Student Credit Cards: Useful or a Trap?

Lawmakers debate the fairness of marketing practices.


At a hearing on credit card practices affecting college students, Democratic Rep. Carolyn Maloney of New York, chair of the House Financial Services Subcommittee on Financial Institutions and Consumer Credit, last week asked Benjamin Lawsky, special assistant to New York State Attorney General Andrew Cuomo, to tell what his office's investigations had uncovered.

Lawsky began by warning the committee that he could not disclose much. While Cuomo's investigations had found "highly lucrative" and "somewhat secret" agreements between credit card companies and colleges that allowed the companies to market on their campuses, the bulk of the investigation would need to remain secret until an unspecified future date.

But Lawsky was willing to compare the agreements to the under-the-table deals where lenders paid schools or financial aid officers in exchange for placement on schools' preferred lender lists. Credit card marketing, he said, included using peer pressure to get students to sign up for cards, giving away gifts, and paying for affinity arrangements that allowed card providers to cobrand cards with schools.

Brett Thurman, undergraduate student government president at the University of Illinois-Chicago, shared his own food-for-credit story. A credit card representative offered him a coupon for a Subway sandwich, but when he got to the Subway (located near campus), another representative told him that he would have to fill out a form first. When he asked if applying for the card would hurt his credit report, Thurman says that the representative told him it would not—which is probably incorrect. Applications for credit are reported to credit bureaus, and just applying for a new credit card can have a negative impact on credit scores.

In an attempt to counteract the credit industry-bashing, Kenneth Clayton, managing director and general counsel at the American Bankers Association, pointed out in his testimony that only 35 percent of college students carry balances on their cards, and most handle their credit cards responsibly. Access to credit enables students to fly home for the holidays or get help in emergencies, he added.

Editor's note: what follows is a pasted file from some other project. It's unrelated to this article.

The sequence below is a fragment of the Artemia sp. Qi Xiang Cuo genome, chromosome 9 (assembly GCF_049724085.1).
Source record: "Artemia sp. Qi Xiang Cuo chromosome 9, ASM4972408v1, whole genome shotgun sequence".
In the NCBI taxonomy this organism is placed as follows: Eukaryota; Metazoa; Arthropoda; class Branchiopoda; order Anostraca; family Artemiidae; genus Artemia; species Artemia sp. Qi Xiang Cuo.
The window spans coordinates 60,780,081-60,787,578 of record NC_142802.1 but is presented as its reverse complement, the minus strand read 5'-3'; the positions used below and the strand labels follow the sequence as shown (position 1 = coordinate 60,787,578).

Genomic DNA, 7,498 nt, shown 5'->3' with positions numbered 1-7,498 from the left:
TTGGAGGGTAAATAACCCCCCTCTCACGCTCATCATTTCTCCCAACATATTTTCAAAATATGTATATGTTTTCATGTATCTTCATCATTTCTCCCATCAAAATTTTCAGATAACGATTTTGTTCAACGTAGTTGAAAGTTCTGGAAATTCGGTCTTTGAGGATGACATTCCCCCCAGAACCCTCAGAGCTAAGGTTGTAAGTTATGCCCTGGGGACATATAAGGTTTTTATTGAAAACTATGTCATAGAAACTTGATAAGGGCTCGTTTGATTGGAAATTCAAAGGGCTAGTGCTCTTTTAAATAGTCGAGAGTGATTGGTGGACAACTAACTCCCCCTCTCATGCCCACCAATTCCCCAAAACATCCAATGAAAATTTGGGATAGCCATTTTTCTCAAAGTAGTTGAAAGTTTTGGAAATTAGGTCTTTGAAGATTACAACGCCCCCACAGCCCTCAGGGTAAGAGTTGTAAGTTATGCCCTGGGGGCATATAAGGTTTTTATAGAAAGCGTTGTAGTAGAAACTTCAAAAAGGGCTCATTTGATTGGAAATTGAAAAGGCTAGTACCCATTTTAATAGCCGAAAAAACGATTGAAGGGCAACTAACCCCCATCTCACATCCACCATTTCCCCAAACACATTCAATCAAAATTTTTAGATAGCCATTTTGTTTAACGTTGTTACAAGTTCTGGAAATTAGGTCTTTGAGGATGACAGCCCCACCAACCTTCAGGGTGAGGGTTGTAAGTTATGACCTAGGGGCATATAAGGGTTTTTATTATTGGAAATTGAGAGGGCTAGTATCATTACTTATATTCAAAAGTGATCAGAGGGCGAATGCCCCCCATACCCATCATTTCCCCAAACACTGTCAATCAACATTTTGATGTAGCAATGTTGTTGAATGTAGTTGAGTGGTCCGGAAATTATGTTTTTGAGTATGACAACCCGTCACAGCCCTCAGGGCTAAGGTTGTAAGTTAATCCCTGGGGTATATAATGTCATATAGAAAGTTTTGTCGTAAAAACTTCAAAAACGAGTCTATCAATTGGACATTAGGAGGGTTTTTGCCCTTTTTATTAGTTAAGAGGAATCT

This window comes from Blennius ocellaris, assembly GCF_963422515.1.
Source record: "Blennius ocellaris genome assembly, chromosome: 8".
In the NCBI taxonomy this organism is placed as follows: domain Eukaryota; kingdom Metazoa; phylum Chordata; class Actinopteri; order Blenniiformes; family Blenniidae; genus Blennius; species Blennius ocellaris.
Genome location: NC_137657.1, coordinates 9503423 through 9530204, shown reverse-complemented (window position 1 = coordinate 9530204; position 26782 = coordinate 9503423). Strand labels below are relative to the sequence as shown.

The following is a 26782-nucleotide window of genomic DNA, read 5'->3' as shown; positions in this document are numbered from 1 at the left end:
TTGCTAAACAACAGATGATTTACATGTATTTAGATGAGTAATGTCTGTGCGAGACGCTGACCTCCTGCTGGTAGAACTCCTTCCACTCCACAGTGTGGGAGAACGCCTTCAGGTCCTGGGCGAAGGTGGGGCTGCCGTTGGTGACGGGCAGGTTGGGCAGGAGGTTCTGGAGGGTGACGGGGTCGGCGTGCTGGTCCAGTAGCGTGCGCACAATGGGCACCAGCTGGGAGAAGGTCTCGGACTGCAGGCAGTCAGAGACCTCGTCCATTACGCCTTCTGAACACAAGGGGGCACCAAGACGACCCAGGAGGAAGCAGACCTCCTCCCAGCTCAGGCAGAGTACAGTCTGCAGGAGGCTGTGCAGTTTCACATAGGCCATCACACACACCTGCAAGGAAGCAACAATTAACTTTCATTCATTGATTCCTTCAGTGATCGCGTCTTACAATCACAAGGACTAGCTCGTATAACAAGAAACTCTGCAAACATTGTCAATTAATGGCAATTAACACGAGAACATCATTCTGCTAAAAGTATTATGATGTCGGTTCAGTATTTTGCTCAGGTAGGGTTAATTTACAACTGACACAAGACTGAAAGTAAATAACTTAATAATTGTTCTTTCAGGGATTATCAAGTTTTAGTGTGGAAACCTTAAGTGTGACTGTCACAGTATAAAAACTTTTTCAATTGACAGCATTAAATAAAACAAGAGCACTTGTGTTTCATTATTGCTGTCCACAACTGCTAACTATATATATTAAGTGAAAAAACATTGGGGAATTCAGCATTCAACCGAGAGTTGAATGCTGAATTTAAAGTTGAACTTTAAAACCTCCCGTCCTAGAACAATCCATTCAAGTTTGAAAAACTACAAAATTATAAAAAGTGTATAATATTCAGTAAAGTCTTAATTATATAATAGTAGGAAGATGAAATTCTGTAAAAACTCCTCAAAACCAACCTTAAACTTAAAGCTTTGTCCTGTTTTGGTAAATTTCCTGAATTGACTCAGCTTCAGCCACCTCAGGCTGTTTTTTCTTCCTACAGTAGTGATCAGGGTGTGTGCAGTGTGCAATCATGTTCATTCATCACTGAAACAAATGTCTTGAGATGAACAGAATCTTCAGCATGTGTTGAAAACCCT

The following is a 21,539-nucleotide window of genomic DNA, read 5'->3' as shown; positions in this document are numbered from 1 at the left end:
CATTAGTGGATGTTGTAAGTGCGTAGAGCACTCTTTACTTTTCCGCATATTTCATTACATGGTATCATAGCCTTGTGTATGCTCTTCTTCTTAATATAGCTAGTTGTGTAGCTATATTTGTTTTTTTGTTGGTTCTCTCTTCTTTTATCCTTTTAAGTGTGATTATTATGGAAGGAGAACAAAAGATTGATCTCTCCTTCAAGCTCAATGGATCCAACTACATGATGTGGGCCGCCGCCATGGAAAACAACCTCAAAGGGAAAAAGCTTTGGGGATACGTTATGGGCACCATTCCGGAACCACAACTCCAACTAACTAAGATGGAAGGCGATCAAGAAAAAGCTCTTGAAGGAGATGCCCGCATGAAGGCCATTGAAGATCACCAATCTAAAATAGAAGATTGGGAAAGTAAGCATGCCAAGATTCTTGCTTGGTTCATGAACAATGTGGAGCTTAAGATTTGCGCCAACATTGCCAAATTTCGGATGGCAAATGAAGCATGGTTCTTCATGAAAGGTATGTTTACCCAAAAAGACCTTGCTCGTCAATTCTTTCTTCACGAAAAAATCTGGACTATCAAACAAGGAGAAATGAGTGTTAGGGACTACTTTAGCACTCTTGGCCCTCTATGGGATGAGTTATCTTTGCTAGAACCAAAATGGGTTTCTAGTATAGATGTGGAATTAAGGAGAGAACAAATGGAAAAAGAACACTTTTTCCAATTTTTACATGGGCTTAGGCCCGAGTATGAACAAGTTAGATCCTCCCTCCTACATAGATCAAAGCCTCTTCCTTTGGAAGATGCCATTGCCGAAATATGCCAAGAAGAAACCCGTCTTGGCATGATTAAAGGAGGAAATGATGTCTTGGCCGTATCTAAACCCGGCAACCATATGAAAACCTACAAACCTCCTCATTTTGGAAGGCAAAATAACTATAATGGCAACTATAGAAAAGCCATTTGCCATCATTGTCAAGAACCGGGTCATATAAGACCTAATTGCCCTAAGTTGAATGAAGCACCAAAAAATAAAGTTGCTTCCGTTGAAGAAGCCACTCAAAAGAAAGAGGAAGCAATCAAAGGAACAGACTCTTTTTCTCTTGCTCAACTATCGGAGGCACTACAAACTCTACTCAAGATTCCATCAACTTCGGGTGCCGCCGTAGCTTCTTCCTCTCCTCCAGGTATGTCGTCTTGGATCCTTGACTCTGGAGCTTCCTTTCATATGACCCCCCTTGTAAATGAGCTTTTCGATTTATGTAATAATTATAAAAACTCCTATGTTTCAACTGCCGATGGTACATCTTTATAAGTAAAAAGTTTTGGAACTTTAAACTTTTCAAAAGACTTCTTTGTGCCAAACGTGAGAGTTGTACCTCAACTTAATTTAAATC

The committee soon entered into the debate currently rocking the personal finance world: Do consumers just need to be better educated, or are financial products themselves the problem? The banking industry usually argues that financial literacy is the solution to unmanageable consumer debt, while consumer advocates say the financial world needs to be easier for consumers to understand and navigate. As Christine Lindstrom, higher education project director at U.S. Public Interest Research Group, put it, "The products are poisonous."

As soon as she uttered those words, Rep. Judy Biggert, an Illinois Republican and ranking minority member of the subcommittee, jumped in and gave the floor to Clayton, who gave Biggert the answer she was looking for: The solution, Clayton said, is to empower and educate consumers.

But Rep. Mel Watt, a North Carolina Democrat, wasn't satisfied with that answer. Watts himself receives so-called convenience checks—checks from his credit card company that he never asked for and, if cashed, would carry a high interest rate—in the mail, and it makes him mad. Did Clayton think convenience checks are an appropriate practice?

"I am not prepared to respond," says Clayton, before adding that for some people, convenience checks may, indeed, be convenient.